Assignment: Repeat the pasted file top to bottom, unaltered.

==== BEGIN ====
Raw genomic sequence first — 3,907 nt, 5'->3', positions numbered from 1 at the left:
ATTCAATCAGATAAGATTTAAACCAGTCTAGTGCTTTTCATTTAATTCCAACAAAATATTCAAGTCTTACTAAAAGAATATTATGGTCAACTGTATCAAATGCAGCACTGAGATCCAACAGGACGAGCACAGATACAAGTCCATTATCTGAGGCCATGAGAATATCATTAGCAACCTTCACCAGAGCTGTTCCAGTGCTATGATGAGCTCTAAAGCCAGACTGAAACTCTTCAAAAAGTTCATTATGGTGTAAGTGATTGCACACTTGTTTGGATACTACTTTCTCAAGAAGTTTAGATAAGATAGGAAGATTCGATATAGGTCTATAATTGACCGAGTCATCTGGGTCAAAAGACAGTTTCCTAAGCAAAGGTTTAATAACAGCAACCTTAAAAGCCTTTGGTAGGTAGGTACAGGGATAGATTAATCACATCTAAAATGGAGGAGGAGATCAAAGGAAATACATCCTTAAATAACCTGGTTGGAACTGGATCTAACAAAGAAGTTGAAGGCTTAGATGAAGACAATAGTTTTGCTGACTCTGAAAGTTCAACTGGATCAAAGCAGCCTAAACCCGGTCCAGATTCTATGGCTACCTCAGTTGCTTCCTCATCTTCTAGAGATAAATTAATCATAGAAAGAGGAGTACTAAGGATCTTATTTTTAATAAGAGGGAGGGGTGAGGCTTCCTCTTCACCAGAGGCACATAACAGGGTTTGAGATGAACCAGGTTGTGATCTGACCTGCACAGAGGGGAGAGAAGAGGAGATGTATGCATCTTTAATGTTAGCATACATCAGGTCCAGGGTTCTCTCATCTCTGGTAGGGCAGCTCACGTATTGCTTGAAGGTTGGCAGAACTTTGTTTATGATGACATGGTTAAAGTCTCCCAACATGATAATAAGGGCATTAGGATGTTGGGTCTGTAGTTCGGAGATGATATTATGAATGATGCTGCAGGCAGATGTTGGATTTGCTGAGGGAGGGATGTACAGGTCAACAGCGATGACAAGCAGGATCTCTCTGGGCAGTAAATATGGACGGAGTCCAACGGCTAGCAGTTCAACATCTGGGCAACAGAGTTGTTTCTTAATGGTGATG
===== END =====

Raw genomic sequence first — 3,907 nt, 5'->3', positions numbered from 1 at the left:
ATTCAATCAGATAAGATTTAAACCAGTCTAGTGCTTTTCATTTAATTCCAACAAAATATTCAAGTCTTACTAAAAGAATATTATGGTCAACTGTATCAAATGCAGCACTGAGATCCAACAGGACGAGCACAGATACAAGTCCATTATCTGAGGCCATGAGAATATCATTAGCAACCTTCACCAGAGCTGTTCCAGTGCTATGATGAGCTCTAAAGCCAGACTGAAACTCTTCAAAAAGTTCATTATGGTGTAAGTGATTGCACACTTGTTTGGATACTACTTTCTCAAGAAGTTTAGATAAGATAGGAAGATTCGATATAGGTCTATAATTGACCGAGTCATCTGGGTCAAAAGACAGTTTCCTAAGCAAAGGTTTAATAACAGCAACCTTAAAAGCCTTTGGTAGGTAGGTACAGGGATAGATTAATCACATCTAAAATGGAGGAGGAGATCAAAGGAAATACATCCTTAAATAACCTGGTTGGAACTGGATCTAACAAAGAAGTTGAAGGCTTAGATGAAGACAATAGTTTTGCTGACTCTGAAAGTTCAACTGGATCAAAGCAGCCTAAACCCGGTCCAGATTCTATGGCTACCTCAGTTGCTTCCTCATCTTCTAGAGATAAATTAATCATAGAAAGAGGAGTACTAAGGATCTTATTTTTAATAAGAGGGAGGGGTGAGGCTTCCTCTTCACCAGAGGCACATAACAGGGTTTGAGATGAACCAGGTTGTGATCTGACCTGCACAGAGGGGAGAGAAGAGGAGATGTATGCATCTTTAATGTTAGCATACATCAGGTCCAGGGTTCTCTCATCTCTGGTAGGGCAGCTCACGTATTGCTTGAAGGTTGGCAGAACTTTGTTTATGATGACATGGTTAAAGTCTCCCAACATGATAATAAGGGCATTAGGATGTTGGGTCTGTAGTTCGGAGATGATATTATGAATGATGCTGCAGGCAGATGTTGGATTTGCTGAGGGAGGGATGTACAGGTCAACAGCGATGACAAGCAGGATCTCTCTGGGCAGTAAATATGGACGGAGTCCAACGGCTAGCAGTTCAACATCTGGGCAACAGAGTTGTTTCTTAATGGTGATG